William Deresiewicz sees a crisis in the arts, and he needs you to stop it. Unfortunately, it’s not going to be that simple, because the problem comes from something that is increasingly woven into the fabric of our daily lives: The Algorithm. By “the algorithm,” Deresiewicz means the coding of apps and programs that we use every day to consume content, that show us certain posts or songs at the top of our feed — the invisible hand that, as Deresiewicz said, “picks up things that are already viral and makes them more viral.”
Any non-Luddite knows that this is how the Internet works, and Deresiewicz himself will acknowledge that in some cases, the algorithm has been good for small artists who make it big seemingly overnight — think Lil Nas X or Rupi Kaur. But these artists are the exception, not the rule. Overwhelmingly, the algorithm swallows small artists whole, forcing them to the margins or completely eclipsing them with viral acts. In terms of seeing new artists, the power tips away from the audience and toward the big tech companies — all the while allowing us to think we are still in control.
This is an uncomfortable reality for everyone, not just artists. The general public, the consumers of art, don’t want to think about art as something dictated by the market forces of large tech companies. After all, “the artist” is a quasi-mythic figure in our culture — moody, mysterious and Walden-esque. If talking about money in daily life is mildly unpleasant, talking about it in the arts is practically sinful. Artists are supposed to exist outside of the market, unmarred by capitalistic whims. Thinking about art in relation to money thus feels wrong, because we want our art to be above it all — to make commentary about economics, sure, but never participate in it.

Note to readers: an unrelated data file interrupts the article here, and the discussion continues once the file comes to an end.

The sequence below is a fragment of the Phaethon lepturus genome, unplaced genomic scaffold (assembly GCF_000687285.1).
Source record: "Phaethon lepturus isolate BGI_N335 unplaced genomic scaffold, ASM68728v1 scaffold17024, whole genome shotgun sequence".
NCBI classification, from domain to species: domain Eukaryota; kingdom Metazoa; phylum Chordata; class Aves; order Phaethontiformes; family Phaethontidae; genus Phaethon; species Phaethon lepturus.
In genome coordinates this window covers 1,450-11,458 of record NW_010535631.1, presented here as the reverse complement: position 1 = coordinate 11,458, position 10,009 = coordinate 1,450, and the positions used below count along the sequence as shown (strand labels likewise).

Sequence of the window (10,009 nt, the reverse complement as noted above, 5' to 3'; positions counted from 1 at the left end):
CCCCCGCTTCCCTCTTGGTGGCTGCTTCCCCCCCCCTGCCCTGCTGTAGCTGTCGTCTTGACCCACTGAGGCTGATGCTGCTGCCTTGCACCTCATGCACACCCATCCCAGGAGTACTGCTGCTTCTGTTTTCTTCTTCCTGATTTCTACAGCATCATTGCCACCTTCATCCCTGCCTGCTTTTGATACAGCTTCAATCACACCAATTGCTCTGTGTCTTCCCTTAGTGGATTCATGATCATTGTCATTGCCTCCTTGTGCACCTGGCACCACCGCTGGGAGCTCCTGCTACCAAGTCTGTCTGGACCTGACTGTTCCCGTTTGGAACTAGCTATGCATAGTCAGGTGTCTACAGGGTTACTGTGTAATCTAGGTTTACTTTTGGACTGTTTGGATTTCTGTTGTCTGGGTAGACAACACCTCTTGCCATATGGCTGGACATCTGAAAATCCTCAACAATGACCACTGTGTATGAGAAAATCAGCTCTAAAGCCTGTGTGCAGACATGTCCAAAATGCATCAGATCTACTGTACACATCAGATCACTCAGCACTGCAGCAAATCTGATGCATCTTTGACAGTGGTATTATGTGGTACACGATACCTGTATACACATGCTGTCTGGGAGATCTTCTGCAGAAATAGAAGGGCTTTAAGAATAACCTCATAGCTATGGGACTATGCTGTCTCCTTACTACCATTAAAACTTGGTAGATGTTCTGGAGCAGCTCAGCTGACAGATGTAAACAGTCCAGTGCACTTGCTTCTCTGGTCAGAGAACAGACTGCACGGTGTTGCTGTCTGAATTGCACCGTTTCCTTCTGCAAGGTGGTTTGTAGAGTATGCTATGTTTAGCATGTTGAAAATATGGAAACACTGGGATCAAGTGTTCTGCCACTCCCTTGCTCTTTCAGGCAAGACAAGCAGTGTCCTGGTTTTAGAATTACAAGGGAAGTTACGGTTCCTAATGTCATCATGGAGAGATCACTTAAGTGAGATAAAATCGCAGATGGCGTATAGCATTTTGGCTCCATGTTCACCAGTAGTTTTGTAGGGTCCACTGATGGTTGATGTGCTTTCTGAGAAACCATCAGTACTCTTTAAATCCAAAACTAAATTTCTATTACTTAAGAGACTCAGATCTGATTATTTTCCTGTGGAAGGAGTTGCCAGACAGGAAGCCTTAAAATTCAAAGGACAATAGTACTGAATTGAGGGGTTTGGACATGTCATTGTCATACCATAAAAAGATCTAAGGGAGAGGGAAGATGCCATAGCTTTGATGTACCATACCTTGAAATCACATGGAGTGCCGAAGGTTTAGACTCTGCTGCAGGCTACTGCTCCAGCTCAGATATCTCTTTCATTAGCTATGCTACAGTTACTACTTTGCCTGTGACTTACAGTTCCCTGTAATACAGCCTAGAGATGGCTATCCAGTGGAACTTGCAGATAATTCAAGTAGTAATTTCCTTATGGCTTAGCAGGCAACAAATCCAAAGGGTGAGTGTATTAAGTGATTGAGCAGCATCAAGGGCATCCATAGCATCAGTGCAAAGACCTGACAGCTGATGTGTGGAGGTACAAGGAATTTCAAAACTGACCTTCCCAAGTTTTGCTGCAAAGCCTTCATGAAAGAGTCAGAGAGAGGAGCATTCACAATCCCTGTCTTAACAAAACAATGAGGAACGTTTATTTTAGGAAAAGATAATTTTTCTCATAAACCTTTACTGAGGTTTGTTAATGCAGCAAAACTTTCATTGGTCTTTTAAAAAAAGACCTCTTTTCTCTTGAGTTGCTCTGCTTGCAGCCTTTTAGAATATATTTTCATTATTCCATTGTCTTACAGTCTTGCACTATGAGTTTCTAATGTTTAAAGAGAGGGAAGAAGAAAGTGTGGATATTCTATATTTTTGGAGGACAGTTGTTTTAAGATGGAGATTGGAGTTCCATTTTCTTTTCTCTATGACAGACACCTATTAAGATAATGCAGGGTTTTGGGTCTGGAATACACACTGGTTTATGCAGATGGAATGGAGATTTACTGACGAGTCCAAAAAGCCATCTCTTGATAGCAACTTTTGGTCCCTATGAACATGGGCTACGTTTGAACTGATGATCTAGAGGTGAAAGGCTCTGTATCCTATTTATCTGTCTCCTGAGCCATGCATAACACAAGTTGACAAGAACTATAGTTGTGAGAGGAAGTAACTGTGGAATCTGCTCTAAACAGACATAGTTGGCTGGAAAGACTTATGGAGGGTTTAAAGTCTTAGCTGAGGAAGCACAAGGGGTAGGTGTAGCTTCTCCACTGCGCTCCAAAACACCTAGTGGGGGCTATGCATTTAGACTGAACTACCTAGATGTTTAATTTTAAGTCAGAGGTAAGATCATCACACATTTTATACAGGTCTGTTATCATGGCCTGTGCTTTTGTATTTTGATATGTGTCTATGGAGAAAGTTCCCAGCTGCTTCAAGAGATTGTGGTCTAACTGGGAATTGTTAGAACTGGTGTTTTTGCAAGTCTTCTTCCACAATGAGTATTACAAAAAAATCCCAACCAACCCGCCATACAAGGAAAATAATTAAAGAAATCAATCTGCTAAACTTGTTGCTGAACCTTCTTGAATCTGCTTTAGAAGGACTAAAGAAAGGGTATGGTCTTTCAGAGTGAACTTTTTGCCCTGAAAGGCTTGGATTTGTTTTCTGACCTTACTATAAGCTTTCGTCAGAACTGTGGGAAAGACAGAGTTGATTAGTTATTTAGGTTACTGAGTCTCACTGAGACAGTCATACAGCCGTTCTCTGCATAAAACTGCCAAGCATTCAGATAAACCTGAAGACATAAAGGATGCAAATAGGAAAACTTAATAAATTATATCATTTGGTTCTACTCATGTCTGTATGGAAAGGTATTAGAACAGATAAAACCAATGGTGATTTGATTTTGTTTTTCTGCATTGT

A truth we don’t like to apply to our artists, writes Deresiewicz in his book “The Death of the Artist: How Creators Are Struggling to Survive in the Age of Billionaires and Big Tech,” is that “wanting to get paid does not mean you’re a capitalist. It doesn’t even mean that you assent to capitalism. It only means that you live in a capitalist society.” But as long as artists exist in that capitalist society, and as long as they want to make art, they are part of a fundamental paradox that “cannot be resolved; it can only be endured.”
Here lies the tension that today’s artists must endure — so how are they doing it? For his book, Deresiewicz interviewed hundreds of artists from a range of mediums, including music, writing, poetry and visual art. He doesn’t downplay the crisis he sees, explaining in his book that a title like “creative entrepreneur” for an artist is simply “sugar for the turd of gig work.” Most full-time artists work paycheck to paycheck, piecing together funding from selling art, doing live events, Patreon (a subscription service for artists’ content) and other assorted income streams. This is because, he told The Michigan Daily, any artist “who wants to follow their own vision and be interesting and say what they want to say is going to be at odds with a system like that.” This means they probably won’t make much money — “and that’s the problem with the system.”
Aside from making a compelling argument, Deresiewicz’s book also manages to create a nonfiction work of literary merit. His writing style is direct, just like his interviewing style; he has no time for you to waste, and he won’t waste yours. He writes without mincing words in a straightforward way that makes the reader trust what he has to say. He describes the Ramones, the Talking Heads and Blondie as “the archetypal three-chord punk quartet, a cerebral art-school act, and a disco-scented dance band fronted by a singer with a cotton-candy voice.” A bland, purely informational voice wouldn’t appeal to the bulk of people reading his work, a large percentage of whom are either middle class or upper-middle class people, or are artists themselves. His writing in the book manages to captivate both audiences, which is good, because those are exactly the people he most wants to reach. These are the ones who have been conditioned away from paying for art but who have the means to do so.